The Elusive Pimpernel and El Dorado. The succinct version of my opinion of these is similar to the first, so you can check out my January reads for that. I could rant and rave about how little we get of Percy and how stupid and selfish Marguerite is and how much we have to endure her, but I won’t . . . for now.
Freckles and The Girl of the Limberlost. These are sweet, but I still found a lot to irritate (no, really?!). I love the nature descriptions and some of the romance. I disliked some of behavior and especially the attitudes.
Dragon Slippers and Dragon Flight. I wanted something light and easy; I don’t enjoy these as much as I did at first though. Creel is really getting on my nerves.
The Grave’s a Fine and Quiet Place. I am thankful the weird conspiratorial elements are left out of this one. I found it too gross. I enjoyed it well enough, but I thought the story overall was unsatisfying, simplistic, and incomplete. The humor (the best part) is still great.
The Brothers Karamazov. Well, this had the potential to be a really thrilling novel (if the author cut the excessive, absurd, and rambling sermons), but by the end everything fell flat. I think it is hard to key up a reader when the penalty is not the death penalty; there is less trauma, less believable pathos. Plus I was sick of just about everyone and the plot.
The Old Man and the Sea. Poignancy and pathos. Although the story dragged, yet Hemingway’s artistry kept me interested although I was fearing a sadder ending (I’ve read at least two of his short stories). Prose is what makes a real writer great, NOT a extravagant story line (which anyone can plot).
The Sun Also Rises. Hemingway is a great writer but wow, his characters are almost always horrid. I got the feeling of almost, if not definite ant-social disorders. Zero conscience, dispassionate/removed discussion of others feelings, using/abusing others (cruel, rapier taunting), little real feelings besides short bursts of manipulative anger are exhibited, those characters who are sensitive are portrayed as odd, caricatured, rather flat anomalies. Unbelievably crass womanizing lechery. Hard, constant drinking. (All this applies to the two short stories I read as well).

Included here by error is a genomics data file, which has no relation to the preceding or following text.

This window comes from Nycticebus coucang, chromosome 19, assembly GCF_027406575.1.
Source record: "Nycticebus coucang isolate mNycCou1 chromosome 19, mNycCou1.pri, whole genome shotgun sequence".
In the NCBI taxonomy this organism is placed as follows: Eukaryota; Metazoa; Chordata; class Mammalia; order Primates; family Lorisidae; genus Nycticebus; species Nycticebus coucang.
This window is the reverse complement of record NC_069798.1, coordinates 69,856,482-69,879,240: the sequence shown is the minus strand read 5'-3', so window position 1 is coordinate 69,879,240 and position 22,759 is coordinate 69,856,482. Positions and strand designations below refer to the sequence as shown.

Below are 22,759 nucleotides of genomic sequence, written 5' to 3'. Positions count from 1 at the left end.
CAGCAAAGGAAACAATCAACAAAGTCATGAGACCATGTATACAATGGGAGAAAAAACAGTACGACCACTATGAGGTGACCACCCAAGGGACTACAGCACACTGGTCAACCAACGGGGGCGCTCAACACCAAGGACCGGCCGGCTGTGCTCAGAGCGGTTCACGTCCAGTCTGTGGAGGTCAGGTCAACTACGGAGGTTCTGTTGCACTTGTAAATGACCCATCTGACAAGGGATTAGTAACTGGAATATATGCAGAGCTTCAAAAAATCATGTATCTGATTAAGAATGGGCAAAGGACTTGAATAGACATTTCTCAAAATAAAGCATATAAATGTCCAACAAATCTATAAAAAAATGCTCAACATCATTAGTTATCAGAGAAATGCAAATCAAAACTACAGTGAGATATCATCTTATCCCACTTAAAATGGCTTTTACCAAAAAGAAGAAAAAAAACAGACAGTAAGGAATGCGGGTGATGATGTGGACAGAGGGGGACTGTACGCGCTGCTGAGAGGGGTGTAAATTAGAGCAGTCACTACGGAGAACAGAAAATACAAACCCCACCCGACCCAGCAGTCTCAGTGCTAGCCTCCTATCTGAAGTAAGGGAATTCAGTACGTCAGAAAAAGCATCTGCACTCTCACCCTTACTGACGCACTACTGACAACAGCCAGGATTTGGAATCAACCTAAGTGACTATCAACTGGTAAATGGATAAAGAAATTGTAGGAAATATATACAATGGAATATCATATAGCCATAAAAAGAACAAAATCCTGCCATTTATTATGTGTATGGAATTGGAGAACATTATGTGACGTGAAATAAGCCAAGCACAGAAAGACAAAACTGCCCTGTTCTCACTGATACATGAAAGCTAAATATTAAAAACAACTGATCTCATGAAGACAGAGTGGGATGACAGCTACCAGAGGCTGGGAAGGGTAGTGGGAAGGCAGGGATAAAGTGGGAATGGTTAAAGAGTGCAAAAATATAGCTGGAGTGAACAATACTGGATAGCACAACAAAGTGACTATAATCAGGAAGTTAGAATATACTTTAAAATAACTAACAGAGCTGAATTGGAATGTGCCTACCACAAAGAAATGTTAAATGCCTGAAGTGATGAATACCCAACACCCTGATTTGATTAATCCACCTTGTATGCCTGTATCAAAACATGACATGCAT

Crucial Conversations: Tools for Talking When Stakes Are High. I wrote tons of notes on this, but I really didn’t get much out of it. I thought it over-complicated and gimmicky, maybe someone might find a concrete yet abstract plan helpful, I don’t. I also found much of the descriptions and word-choices to be poor and to add unnecessary distraction and confusion. I preferred what I culled from my interpersonal communication textbook (very specific yet simple points that everyone can use at anytime, e.g. “you” sentences are accusatory, “we” often are presumptive, deceitful, and manipulative).
Making Haste from Babylon: The Mayflower Pilgrims and Their World. I found this extremely useful; the world of the Pilgrims is explained to give a context to their actions and role in history. This type of history is my favorite, and in my opinion the most essential aspect of studying history because you cannot understand events without understanding the times. While this seemed well-researched, and I appreciate the over-arching idea, the organization, editing, and writing could have used work (hence the popular nonfiction categorization). I think far more footnotes and factual evidence is needed also. However, I think the good is well worth sloughing through all the bad.